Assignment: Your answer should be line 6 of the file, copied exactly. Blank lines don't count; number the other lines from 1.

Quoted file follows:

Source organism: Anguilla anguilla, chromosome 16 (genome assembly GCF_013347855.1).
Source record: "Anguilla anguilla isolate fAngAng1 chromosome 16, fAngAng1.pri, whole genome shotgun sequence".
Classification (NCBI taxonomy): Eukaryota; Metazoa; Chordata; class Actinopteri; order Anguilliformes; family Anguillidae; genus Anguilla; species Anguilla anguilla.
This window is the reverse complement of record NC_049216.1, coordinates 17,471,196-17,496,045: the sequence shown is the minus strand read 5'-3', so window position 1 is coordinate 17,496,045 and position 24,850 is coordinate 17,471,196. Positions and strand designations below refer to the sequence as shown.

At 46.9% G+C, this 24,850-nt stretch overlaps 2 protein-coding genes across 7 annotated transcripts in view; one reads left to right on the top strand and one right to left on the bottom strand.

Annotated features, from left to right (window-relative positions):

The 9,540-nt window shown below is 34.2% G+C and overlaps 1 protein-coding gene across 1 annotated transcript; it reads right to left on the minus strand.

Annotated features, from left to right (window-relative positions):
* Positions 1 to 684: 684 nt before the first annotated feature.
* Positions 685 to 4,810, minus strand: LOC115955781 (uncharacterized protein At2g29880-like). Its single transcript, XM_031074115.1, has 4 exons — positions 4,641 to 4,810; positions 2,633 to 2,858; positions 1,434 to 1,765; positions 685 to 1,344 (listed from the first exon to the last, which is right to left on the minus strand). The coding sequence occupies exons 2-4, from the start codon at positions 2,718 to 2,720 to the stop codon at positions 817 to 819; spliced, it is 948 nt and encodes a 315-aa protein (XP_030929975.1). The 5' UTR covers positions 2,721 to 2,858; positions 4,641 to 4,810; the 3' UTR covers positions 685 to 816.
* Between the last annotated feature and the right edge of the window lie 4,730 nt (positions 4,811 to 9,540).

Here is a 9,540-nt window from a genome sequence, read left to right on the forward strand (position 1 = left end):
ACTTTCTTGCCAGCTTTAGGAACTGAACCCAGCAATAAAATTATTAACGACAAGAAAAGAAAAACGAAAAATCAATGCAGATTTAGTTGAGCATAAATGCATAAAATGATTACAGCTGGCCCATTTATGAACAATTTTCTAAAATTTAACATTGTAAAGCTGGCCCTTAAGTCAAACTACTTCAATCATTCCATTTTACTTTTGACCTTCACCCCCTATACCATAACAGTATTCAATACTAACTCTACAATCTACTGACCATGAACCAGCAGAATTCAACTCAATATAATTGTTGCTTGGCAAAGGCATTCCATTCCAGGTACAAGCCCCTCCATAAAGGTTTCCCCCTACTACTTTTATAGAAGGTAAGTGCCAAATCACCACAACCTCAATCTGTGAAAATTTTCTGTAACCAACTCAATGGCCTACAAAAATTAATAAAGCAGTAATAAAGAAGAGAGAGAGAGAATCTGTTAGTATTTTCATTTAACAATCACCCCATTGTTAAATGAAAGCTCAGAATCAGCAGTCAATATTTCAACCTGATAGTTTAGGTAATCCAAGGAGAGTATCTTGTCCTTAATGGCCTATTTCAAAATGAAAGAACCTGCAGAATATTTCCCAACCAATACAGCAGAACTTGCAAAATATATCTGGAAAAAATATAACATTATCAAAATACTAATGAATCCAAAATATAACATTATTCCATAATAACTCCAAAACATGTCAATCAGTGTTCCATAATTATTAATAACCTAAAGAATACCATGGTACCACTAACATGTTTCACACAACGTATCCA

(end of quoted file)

Annotated features, from left to right (window-relative positions):